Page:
Artist: Tomas Spicer
The work in this show is centred around a text that responds to ideas about Porto, but also cities and civilisations in general. We spend a lot of time walking around and looking at things. Certain things have a way of jumping out at us, and making their way into our consciousness. After being in a place for a long time, things seem to disappear or fade away into the background. Things that at first stood out as extraordinary become totally invisible. Walking Lines is about trying to hold on to these things and make them visible, or to press pause on an idea as it fades.
It’s interesting to think about why we notice some things and don’t notice others. The use of the gallery as a space to present ideas in is useful, as it’s a space that supports a sort of hyper awareness, because galleries have a way of making people observant. When we leave the gallery and go out into the street this awareness diminishes, or becomes different, so we don’t see or look in the same way. The exhibition acts like the internal spaces of mind, or like a purgatory of ideas, or maybe like a waiting room for thoughts, and as a place where these thoughts can be looked at and seen.
The main component of the show is a text based work that has been broken down into three parts. These individual parts have been installed into public spaces in and around the city and are viewed in isolation, so they are kind of fragmented. The only place where these texts come together in is the exhibition itself. Each text individually responds to different ideas about the city.
Tomas Spicer, (Islington, London, 1988), currently lives and works in Surrey. Tomas holds a BA (Hons) in Fine Art from Central Saint Martins, University of the Arts London and a PGCE in post-compulsory education from University College London. Tomas makes artworks that materialise in many different forms ranging from painting to text, sculpture, performance and publications. His abiding interest is the process of ideational transmission, and the difficulties – of both articulation and interpretation – that hinder effective or faithful communication. In particular, his work explores why and in what ways artistic expression – painting, sculpture, language, action – can only imperfectly convey ideas from mind to mind; from artist to viewer, reader or observer. His preparatory work is largely discursive – playing with, and stretching, ideas in conversation with others, and testing the limits of accurate and comprehensive communication. The pieces that emerge from these discussions are often bold and minimalist – a demonstration of, and response to, the difficulties of transmission. Yet it is the process as a whole – the preparatory discussions and their subsequent objectification, and the uneasy relationship between the two – that mark the focus of his work. Part of a contemporary oral tradition, his process and work reflect a deep interest in the consistency and stability of meaning.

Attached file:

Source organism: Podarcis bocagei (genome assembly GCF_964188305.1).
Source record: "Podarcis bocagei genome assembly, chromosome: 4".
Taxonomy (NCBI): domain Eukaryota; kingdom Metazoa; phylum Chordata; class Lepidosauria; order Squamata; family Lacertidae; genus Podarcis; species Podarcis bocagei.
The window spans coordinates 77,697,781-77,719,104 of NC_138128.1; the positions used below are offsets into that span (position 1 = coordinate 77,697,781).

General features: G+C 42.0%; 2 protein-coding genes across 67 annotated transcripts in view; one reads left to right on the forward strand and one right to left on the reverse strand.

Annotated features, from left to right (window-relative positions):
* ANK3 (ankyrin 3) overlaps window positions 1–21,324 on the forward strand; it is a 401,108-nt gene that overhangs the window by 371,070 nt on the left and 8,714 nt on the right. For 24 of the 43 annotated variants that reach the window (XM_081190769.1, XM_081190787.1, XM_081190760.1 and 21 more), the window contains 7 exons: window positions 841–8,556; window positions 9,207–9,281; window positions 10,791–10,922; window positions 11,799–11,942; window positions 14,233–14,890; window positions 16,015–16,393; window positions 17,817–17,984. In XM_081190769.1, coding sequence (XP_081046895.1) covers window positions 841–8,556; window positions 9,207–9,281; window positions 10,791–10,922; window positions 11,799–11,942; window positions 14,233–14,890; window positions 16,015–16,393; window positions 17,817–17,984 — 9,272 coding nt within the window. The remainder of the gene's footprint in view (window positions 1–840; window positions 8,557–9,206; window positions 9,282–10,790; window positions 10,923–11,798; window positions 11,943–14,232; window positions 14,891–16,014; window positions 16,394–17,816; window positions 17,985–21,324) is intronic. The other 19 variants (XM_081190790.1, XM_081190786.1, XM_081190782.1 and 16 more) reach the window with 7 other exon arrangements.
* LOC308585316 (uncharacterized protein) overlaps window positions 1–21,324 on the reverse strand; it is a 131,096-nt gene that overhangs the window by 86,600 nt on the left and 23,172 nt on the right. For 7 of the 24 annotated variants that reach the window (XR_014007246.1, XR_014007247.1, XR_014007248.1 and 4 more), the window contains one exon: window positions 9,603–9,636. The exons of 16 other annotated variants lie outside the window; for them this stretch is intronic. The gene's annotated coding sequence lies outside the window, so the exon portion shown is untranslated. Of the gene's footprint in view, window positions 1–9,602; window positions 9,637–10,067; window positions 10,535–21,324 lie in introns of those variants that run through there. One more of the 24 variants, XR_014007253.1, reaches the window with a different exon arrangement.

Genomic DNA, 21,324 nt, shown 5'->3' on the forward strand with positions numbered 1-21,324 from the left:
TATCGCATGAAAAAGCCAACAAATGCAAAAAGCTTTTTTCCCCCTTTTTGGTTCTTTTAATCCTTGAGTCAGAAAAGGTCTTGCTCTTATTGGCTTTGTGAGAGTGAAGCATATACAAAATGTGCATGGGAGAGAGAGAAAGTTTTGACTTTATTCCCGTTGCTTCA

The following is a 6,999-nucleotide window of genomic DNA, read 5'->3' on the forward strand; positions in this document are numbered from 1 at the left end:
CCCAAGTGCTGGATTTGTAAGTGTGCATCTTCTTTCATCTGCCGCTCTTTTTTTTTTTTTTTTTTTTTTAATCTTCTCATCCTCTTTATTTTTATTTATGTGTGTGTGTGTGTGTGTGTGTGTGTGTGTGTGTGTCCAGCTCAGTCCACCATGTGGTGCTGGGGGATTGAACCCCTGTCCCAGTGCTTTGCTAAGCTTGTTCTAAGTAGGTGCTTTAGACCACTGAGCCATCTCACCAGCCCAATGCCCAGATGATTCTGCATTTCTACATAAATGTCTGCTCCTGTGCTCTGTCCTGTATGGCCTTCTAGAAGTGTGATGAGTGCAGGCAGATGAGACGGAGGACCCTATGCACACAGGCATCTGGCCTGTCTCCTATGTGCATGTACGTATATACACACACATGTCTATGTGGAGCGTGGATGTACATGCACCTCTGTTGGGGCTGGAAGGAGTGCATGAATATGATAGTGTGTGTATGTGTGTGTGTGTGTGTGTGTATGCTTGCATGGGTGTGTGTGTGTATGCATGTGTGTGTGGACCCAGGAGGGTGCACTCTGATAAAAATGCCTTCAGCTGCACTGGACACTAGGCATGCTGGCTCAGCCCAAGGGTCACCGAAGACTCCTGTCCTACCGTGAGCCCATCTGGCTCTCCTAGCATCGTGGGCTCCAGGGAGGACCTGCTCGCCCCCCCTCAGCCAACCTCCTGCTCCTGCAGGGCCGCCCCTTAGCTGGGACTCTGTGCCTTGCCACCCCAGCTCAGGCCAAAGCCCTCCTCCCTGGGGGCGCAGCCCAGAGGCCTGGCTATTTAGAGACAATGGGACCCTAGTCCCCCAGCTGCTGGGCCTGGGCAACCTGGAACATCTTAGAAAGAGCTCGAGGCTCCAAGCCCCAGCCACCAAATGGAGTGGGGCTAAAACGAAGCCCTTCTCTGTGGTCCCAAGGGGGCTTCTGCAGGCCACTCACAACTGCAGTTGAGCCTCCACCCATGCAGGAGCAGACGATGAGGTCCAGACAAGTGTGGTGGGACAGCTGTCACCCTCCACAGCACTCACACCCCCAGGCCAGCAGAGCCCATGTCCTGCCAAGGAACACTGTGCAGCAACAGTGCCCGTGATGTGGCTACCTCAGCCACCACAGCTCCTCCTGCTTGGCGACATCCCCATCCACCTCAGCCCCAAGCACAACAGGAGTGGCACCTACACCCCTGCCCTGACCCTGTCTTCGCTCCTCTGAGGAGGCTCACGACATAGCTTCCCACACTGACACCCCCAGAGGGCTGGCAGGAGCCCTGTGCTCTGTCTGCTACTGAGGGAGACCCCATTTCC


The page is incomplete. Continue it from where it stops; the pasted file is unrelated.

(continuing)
Photos: Tomas Spicer, @bliverartist